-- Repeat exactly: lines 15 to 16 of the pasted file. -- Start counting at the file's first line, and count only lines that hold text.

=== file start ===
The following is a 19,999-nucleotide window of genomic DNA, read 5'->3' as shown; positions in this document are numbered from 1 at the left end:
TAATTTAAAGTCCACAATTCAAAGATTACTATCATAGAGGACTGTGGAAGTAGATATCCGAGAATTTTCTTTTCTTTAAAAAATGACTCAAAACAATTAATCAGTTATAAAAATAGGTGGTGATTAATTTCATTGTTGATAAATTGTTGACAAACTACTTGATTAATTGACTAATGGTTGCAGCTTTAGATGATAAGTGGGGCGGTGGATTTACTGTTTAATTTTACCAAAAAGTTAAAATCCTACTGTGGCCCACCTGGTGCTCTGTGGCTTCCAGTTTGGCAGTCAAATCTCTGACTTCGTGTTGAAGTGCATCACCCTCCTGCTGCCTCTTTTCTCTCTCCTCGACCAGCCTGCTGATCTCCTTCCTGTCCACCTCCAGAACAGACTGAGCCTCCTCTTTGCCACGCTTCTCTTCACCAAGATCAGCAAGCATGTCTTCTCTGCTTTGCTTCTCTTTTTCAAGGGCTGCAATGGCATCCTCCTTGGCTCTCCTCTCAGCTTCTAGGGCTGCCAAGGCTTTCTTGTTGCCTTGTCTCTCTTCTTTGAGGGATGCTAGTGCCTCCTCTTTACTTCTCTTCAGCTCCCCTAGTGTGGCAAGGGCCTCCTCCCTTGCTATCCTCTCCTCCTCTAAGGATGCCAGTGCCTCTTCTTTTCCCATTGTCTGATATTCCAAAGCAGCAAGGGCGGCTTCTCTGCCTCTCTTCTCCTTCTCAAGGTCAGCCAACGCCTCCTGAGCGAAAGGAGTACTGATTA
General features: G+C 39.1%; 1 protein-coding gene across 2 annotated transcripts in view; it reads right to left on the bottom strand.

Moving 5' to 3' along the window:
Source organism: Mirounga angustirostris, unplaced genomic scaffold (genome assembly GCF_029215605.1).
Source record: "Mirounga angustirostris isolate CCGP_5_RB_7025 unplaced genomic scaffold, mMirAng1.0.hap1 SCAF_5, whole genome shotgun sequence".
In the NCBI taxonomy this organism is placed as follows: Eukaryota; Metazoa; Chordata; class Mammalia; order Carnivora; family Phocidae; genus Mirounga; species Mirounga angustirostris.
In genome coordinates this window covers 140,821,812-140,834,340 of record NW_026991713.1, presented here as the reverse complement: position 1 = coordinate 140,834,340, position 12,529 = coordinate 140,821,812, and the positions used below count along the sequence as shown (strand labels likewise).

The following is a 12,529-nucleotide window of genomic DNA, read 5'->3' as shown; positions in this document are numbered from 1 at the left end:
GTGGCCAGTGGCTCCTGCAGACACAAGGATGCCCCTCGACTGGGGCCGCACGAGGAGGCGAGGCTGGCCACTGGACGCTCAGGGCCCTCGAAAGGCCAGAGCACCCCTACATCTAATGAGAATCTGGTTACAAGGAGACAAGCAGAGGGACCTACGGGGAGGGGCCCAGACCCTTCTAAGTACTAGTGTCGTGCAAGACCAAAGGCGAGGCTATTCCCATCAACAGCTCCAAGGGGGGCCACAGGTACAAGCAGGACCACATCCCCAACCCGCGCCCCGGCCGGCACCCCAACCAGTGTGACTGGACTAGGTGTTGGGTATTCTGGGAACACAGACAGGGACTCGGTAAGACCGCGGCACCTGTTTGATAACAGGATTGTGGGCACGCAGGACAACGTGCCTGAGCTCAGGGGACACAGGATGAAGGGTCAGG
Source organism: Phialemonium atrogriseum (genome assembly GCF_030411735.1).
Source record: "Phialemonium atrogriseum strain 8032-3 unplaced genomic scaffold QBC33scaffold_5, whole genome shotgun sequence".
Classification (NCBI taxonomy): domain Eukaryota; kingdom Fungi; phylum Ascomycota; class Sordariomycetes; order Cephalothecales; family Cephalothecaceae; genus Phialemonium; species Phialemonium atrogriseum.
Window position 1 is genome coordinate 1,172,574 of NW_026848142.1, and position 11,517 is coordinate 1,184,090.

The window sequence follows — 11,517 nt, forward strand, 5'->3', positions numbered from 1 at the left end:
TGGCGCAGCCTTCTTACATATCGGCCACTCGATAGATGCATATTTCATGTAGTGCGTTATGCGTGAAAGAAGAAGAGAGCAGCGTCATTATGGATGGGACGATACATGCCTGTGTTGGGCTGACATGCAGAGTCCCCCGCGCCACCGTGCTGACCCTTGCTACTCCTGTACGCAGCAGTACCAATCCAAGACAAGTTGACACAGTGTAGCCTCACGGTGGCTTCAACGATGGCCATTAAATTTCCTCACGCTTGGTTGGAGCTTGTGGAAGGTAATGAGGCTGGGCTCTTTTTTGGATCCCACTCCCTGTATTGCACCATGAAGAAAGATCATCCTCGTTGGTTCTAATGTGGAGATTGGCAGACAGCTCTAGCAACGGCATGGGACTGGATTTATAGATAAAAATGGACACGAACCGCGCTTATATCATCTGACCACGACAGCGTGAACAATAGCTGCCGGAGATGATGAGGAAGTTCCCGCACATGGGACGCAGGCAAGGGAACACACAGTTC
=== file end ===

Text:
The window sequence follows — 11,517 nt, forward strand, 5'->3', positions numbered from 1 at the left end:
TGGCGCAGCCTTCTTACATATCGGCCACTCGATAGATGCATATTTCATGTAGTGCGTTATGCGTGAAAGAAGAAGAGAGCAGCGTCATTATGGATGGGACGATACATGCCTGTGTTGGGCTGACATGCAGAGTCCCCCGCGCCACCGTGCTGACCCTTGCTACTCCTGTACGCAGCAGTACCAATCCAAGACAAGTTGACACAGTGTAGCCTCACGGTGGCTTCAACGATGGCCATTAAATTTCCTCACGCTTGGTTGGAGCTTGTGGAAGGTAATGAGGCTGGGCTCTTTTTTGGATCCCACTCCCTGTATTGCACCATGAAGAAAGATCATCCTCGTTGGTTCTAATGTGGAGATTGGCAGACAGCTCTAGCAACGGCATGGGACTGGATTTATAGATAAAAATGGACACGAACCGCGCTTATATCATCTGACCACGACAGCGTGAACAATAGCTGCCGGAGATGATGAGGAAGTTCCCGCACATGGGACGCAGGCAAGGGAACACACAGTTC